AuthorWolf, John William Clark.
Committee ChairFeinberg, Joel
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PublisherThe University of Arizona.
RightsCopyright © is held by the author. Digital access to this material is made possible by the University Libraries, University of Arizona. Further transmission, reproduction or presentation (such as public display or performance) of protected items is prohibited except with permission of the author.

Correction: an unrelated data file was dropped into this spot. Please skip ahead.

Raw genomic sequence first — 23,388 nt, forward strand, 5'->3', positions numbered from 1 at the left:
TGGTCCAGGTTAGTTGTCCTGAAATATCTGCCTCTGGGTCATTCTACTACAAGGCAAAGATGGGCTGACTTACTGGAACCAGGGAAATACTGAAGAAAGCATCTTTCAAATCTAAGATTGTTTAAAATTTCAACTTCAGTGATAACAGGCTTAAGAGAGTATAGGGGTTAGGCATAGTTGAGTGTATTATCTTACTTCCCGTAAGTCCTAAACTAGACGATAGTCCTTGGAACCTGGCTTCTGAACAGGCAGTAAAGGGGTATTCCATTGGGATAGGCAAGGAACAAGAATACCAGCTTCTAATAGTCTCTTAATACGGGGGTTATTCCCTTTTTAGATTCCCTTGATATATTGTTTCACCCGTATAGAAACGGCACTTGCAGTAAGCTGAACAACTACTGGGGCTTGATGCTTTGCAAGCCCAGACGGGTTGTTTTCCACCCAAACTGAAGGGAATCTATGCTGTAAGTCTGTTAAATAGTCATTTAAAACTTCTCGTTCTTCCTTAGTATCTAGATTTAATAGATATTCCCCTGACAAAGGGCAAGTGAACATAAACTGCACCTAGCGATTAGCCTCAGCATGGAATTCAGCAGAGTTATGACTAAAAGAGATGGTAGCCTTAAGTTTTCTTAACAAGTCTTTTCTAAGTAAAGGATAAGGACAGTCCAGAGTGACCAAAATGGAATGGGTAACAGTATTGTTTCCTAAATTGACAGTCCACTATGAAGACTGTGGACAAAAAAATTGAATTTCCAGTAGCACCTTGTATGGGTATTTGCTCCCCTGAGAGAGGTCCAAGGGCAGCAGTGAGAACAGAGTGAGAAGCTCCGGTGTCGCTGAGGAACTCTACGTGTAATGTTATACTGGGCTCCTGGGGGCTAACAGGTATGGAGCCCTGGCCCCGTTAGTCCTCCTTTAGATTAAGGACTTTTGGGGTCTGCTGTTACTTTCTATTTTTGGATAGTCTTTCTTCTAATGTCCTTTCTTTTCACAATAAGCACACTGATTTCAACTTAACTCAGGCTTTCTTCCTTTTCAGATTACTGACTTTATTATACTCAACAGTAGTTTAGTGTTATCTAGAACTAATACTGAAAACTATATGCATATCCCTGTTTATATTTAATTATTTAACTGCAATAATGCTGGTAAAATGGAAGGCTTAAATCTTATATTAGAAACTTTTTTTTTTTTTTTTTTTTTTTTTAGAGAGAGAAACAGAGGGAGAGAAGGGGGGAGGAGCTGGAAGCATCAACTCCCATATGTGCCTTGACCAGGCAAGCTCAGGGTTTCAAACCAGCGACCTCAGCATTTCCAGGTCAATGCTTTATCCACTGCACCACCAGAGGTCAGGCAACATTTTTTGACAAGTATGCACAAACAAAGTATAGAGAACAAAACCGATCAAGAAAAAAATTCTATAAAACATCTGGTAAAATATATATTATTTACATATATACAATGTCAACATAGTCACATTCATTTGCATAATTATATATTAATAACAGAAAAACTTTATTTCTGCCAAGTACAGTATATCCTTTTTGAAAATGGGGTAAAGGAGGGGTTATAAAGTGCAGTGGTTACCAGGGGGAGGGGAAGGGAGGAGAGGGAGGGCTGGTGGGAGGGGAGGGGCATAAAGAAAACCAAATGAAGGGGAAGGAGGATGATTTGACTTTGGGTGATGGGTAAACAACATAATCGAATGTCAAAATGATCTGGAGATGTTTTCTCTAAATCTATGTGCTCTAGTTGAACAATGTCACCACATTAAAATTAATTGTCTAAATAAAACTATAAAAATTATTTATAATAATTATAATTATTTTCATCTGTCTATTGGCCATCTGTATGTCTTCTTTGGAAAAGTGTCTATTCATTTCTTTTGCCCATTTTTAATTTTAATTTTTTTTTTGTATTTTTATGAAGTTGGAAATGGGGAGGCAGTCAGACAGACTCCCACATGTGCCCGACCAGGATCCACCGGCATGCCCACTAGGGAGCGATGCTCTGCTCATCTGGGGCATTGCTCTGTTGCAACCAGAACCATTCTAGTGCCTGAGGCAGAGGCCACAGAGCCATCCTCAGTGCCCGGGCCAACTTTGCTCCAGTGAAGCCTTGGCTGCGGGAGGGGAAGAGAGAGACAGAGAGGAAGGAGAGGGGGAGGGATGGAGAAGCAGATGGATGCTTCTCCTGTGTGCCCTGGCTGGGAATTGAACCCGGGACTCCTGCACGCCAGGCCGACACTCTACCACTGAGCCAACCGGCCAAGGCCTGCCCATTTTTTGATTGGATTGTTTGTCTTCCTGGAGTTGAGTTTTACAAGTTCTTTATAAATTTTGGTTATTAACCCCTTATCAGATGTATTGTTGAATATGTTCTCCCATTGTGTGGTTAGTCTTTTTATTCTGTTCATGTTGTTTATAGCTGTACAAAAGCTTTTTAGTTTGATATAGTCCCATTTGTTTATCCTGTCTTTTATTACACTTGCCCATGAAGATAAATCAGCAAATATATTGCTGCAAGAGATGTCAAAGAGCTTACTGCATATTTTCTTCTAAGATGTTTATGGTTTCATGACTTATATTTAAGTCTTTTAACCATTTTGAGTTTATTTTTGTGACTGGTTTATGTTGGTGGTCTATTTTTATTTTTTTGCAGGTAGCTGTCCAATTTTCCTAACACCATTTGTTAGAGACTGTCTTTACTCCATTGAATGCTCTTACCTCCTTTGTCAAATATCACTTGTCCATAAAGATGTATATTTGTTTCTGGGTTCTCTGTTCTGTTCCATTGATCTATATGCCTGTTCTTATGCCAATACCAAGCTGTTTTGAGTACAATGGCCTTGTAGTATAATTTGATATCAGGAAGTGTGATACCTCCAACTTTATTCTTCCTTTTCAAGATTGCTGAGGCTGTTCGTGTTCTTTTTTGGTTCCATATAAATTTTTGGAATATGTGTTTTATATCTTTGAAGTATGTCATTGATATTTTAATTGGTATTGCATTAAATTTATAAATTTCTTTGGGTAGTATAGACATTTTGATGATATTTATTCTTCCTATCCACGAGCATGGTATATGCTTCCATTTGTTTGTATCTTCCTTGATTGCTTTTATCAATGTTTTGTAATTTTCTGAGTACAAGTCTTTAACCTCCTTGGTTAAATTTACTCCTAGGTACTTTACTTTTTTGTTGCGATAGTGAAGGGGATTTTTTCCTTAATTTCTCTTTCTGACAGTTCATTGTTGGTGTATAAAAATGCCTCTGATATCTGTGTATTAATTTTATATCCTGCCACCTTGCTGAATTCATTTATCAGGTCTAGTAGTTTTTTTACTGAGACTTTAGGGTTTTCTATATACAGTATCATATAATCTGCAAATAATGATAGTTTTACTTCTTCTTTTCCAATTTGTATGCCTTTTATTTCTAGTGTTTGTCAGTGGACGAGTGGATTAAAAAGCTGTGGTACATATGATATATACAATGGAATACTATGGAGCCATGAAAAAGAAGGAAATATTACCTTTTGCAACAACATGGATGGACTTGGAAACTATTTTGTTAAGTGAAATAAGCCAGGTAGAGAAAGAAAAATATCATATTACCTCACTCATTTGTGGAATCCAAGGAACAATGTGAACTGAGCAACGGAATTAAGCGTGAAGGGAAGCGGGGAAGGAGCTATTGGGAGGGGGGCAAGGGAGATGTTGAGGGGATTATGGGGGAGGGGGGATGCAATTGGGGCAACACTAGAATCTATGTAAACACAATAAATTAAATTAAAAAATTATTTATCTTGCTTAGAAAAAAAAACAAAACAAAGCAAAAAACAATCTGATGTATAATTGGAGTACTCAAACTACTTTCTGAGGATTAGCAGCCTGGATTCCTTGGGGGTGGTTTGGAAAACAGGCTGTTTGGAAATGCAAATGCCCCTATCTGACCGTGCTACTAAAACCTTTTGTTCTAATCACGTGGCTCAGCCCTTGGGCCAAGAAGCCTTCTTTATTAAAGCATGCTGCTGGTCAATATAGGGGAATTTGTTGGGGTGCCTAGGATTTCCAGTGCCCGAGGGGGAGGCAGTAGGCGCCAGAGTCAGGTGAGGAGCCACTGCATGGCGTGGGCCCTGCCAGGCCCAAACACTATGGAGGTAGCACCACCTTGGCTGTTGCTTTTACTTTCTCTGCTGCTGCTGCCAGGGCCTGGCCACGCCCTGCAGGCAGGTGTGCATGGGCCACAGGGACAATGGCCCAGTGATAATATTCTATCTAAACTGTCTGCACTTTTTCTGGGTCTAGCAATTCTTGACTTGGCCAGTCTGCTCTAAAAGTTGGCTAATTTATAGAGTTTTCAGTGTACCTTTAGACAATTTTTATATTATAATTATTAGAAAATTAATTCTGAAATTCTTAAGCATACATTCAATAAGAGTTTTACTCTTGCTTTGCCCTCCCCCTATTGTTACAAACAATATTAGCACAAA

AbstractMany of our common moral and political principles have paradoxical consequences when we try to use them to make comparisons between generations, or to guide the future-directed policy choices of the present generation. This dissertation is an attempt to take important steps toward the development of a theory of justice between generations as an extension of a standard liberal theory of justice. I approach the problem in the interest of developing a theory of present-day decision making, and attempt to develop a theory of the way in which the interests of future people should be taken into account in current decisions about social and energy policy. My argument proceeds largely within the limits of contemporary economic theory and contemporary theories of justice. However, I argue that our obligations to future people require that we revise our view of the role of economic theory as a tool for policy makers, and that we allow recognition of the moral significance of future persons to alter our conception of property rights in natural resources.